Scotland’s Sturgeon says ‘UK faces ‘catastrophic’ no-deal Brexit scenario’

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Scottish First Minister Nicola Sturgeon has warned that there is a real danger of the Brexit process “falling apart,” which would force the UK to leave the EU without first negotiating trade agreements with the bloc.

Speaking to Reuters in London on Monday, Sturgeon said that, compared to even three months ago, there was now a greater risk that the Brexit process will break down, resulting in a “no deal”scenario in which the EU and the UK fail to agree on the terms of the divorce, followed by a walkout of negotiations, leaving the future of trade relations unresolved.

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“The danger if I am being less optimistic, or pessimistic, is that the whole process crashes before [a deal] can emerge because time is running out and the clock is ticking,” she said.

“There is a real risk of a no deal Brexit and that would be pretty catastrophic,” Sturgeon added. A no-deal scenario could result in litigation in international courts, and even asset confiscation – making negotiations on critical issues such as travel, immigration and customs all the more difficult.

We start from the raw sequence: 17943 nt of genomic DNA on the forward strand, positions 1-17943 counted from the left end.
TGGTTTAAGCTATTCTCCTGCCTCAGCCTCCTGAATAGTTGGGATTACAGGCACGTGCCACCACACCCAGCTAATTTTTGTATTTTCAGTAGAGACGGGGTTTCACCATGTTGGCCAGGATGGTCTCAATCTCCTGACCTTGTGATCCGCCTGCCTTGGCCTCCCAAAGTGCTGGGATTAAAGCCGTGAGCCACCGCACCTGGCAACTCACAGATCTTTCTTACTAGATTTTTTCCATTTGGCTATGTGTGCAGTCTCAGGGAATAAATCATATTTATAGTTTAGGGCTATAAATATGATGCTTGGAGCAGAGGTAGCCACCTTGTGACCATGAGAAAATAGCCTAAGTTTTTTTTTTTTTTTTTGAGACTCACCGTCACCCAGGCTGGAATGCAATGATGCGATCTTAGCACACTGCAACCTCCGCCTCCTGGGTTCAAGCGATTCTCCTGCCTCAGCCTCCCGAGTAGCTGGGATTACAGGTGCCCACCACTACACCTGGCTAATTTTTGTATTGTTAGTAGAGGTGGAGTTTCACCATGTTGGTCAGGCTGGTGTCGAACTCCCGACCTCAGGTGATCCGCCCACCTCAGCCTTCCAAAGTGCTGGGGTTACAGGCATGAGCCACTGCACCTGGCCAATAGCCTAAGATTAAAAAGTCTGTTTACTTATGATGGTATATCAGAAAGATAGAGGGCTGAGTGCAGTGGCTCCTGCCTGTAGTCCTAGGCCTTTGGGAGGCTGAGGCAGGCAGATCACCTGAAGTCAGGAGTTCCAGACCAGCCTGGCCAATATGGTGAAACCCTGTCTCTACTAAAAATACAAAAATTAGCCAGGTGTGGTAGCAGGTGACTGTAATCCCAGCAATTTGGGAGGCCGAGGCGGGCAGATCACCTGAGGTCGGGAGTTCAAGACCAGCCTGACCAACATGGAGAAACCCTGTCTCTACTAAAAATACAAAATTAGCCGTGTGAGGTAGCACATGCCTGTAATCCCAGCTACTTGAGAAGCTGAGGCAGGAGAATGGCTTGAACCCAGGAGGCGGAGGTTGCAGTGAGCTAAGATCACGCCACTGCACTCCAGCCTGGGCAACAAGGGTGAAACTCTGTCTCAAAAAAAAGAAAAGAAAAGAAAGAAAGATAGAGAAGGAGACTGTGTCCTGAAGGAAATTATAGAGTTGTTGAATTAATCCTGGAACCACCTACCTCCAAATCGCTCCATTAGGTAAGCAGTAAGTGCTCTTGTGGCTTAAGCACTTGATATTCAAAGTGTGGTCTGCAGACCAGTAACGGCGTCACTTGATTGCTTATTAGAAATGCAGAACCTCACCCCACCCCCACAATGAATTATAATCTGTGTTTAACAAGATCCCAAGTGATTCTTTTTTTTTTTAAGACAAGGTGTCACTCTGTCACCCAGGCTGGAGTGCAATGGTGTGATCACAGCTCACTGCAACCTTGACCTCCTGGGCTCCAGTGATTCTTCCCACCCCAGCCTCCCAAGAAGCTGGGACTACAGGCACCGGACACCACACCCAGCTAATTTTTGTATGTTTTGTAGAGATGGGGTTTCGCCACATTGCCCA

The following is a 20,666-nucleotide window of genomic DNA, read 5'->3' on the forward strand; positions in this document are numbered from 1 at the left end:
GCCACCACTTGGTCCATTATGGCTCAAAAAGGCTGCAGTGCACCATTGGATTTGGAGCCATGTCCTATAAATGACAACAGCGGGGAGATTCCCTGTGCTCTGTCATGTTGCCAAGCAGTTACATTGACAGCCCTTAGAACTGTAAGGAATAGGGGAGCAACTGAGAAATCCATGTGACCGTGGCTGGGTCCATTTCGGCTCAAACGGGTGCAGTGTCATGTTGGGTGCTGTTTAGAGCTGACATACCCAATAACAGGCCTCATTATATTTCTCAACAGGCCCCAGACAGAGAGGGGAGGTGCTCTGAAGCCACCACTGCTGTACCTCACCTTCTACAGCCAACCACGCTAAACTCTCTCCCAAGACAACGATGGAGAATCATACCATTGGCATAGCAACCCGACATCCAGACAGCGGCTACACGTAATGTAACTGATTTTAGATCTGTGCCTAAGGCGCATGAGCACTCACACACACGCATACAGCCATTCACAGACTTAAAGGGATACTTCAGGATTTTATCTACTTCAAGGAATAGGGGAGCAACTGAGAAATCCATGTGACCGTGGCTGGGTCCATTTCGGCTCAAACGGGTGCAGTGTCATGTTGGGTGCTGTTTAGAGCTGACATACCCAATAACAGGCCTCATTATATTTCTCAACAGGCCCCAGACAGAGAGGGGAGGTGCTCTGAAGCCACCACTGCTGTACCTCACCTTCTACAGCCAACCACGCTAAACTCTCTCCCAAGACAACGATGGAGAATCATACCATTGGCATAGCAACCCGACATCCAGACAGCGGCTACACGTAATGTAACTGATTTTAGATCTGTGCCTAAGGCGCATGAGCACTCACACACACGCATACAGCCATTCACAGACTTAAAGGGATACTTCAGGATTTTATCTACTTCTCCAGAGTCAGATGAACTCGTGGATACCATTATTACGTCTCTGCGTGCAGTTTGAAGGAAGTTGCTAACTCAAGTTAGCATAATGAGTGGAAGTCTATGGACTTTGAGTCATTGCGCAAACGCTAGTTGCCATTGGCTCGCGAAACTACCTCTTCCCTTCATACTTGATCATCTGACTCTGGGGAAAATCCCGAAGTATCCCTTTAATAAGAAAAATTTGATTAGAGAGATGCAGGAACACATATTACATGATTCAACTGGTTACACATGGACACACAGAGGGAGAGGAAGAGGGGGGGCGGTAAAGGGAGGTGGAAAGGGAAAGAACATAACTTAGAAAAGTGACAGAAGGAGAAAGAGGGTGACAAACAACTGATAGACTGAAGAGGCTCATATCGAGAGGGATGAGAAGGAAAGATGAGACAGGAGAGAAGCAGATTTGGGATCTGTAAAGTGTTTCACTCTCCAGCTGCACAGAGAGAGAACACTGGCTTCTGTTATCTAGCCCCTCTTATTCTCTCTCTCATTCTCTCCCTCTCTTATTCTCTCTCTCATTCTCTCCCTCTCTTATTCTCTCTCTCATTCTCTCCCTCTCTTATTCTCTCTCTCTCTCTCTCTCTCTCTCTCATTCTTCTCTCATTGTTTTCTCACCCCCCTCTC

The EU’s Brexit negotiator, Michel Barnier, said on Monday that “no significant progress” had been made in negotiations with London since March.

In the June 2016 referendum, 51.9 percent of Britons voted to leave the European Union. Scottish voters overwhelmingly backed the Remain camp. Since then, talks between the government of Prime Minister Theresa May and Brussels over the terms of Britain’s divorce have run into a number of snags, including the status of Gibraltar, Northern Ireland and Scotland.

Scotland held its own independence referendum in September 2014, with 55.3 percent of voters choosing to remain part of the UK. Sturgeon, who succeeded Alex Salmond as SNP leader after the plebiscite, has floated the possibility of a second independence referendum.

Spain wants to regain Gibraltar, which was ceded to Britain 300 years ago, but the government in Madrid said it doesn’t want to hold the Brexit negotiations hostage over it. Without a deal with the EU, re-imposing a hard border between Ireland and the UK-controlled Northern Ireland could unravel the 1998 Good Friday Agreement that ended decades of Irish insurgency.

May’s official position is that Britain will be leaving the EU on March 29, 2019, whether a deal is reached with Brussels or not.

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